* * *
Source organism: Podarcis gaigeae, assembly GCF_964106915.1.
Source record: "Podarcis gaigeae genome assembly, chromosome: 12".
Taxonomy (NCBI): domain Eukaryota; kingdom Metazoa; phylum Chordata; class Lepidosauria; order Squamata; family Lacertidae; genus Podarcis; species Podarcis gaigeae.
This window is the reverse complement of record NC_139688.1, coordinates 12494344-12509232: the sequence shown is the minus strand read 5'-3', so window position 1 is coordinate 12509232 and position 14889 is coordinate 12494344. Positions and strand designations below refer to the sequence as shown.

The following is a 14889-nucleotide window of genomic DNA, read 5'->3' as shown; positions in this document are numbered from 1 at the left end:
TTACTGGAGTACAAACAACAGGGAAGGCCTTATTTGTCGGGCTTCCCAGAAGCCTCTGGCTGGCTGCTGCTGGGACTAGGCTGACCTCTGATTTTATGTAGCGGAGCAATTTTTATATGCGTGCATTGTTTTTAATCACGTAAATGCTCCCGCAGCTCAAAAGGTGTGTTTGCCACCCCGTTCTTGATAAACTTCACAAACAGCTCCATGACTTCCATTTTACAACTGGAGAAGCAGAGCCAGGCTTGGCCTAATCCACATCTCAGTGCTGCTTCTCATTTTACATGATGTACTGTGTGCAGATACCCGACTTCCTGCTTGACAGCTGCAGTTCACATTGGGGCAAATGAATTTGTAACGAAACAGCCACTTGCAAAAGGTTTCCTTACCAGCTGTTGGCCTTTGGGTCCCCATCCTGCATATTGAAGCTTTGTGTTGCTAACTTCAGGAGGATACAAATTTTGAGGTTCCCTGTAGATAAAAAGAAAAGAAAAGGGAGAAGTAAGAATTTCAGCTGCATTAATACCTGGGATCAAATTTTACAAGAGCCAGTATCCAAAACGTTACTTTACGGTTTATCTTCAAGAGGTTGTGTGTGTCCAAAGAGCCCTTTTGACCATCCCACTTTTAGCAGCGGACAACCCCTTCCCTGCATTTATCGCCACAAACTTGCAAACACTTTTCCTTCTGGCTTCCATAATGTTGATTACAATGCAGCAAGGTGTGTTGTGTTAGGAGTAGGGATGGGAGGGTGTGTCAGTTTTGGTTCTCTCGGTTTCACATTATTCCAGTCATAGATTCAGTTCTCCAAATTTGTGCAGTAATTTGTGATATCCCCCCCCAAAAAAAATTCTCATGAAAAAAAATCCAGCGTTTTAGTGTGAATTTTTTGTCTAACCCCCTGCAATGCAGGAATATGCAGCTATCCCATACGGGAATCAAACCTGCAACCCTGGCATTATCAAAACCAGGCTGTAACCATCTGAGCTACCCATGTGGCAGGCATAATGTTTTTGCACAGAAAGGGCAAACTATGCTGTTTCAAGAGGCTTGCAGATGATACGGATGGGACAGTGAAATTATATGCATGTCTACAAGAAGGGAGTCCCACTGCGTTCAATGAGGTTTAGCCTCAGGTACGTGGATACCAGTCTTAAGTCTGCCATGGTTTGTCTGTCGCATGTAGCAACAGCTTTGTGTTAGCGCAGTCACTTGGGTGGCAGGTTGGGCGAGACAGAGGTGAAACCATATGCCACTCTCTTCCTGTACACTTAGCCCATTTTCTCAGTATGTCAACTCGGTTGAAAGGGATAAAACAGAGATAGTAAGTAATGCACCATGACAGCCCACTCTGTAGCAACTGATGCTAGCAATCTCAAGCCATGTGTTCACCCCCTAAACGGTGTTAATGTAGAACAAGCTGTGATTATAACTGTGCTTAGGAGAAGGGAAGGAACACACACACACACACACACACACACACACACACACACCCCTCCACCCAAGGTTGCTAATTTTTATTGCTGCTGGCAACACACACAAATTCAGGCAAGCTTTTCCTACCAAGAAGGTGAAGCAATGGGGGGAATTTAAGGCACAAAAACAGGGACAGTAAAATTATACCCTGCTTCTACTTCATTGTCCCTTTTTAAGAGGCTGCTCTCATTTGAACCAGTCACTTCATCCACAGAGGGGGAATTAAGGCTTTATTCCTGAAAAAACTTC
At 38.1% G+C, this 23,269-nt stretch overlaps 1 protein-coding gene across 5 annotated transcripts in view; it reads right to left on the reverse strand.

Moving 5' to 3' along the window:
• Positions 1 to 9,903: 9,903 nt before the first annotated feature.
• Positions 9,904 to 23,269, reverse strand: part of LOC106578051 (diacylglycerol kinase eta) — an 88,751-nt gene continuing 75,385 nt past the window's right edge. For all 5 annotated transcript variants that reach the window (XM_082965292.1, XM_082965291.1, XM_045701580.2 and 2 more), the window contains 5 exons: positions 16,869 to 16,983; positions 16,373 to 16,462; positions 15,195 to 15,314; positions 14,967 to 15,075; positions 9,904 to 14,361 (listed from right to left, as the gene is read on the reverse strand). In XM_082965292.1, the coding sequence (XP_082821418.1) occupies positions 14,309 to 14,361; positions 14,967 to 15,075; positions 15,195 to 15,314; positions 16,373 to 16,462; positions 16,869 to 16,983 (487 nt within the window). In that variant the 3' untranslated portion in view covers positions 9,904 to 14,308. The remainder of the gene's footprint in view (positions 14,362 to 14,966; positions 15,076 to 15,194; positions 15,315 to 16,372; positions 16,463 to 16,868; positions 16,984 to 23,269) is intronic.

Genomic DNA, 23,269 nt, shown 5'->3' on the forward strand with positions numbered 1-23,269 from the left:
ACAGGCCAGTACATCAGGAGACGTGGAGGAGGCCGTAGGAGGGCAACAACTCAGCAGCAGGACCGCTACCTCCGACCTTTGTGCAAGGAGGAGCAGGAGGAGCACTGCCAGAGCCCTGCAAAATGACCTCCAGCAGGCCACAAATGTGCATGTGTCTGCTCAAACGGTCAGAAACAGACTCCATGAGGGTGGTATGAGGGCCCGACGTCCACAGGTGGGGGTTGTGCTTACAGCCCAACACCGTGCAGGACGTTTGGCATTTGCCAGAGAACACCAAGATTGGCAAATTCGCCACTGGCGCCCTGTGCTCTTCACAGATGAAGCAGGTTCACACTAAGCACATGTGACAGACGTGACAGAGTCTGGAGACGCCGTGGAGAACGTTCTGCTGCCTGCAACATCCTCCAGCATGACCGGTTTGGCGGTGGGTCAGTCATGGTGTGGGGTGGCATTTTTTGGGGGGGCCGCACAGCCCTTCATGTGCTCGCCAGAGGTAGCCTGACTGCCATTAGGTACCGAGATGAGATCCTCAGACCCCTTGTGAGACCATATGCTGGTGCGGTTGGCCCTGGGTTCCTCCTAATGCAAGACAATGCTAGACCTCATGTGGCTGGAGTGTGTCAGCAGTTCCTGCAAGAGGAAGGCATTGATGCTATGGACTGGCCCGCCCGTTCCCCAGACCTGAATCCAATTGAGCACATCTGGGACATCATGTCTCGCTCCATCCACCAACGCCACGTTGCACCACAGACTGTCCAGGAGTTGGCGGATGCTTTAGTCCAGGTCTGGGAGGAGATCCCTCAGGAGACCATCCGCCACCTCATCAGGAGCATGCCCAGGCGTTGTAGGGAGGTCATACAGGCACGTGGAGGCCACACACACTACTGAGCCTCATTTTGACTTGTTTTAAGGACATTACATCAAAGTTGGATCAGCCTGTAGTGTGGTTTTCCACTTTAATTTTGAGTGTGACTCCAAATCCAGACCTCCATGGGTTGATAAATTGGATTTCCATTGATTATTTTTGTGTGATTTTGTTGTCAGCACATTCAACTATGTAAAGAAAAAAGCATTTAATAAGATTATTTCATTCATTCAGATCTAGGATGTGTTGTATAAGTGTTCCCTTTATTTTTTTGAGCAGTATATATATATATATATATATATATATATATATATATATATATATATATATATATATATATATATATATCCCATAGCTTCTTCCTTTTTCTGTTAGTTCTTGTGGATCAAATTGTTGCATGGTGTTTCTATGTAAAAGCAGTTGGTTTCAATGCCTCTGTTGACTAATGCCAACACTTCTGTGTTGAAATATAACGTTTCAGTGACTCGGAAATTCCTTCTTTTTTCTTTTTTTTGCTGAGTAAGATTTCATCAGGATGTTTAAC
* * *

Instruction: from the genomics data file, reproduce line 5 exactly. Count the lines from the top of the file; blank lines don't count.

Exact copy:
The following is a 14889-nucleotide window of genomic DNA, read 5'->3' as shown; positions in this document are numbered from 1 at the left end: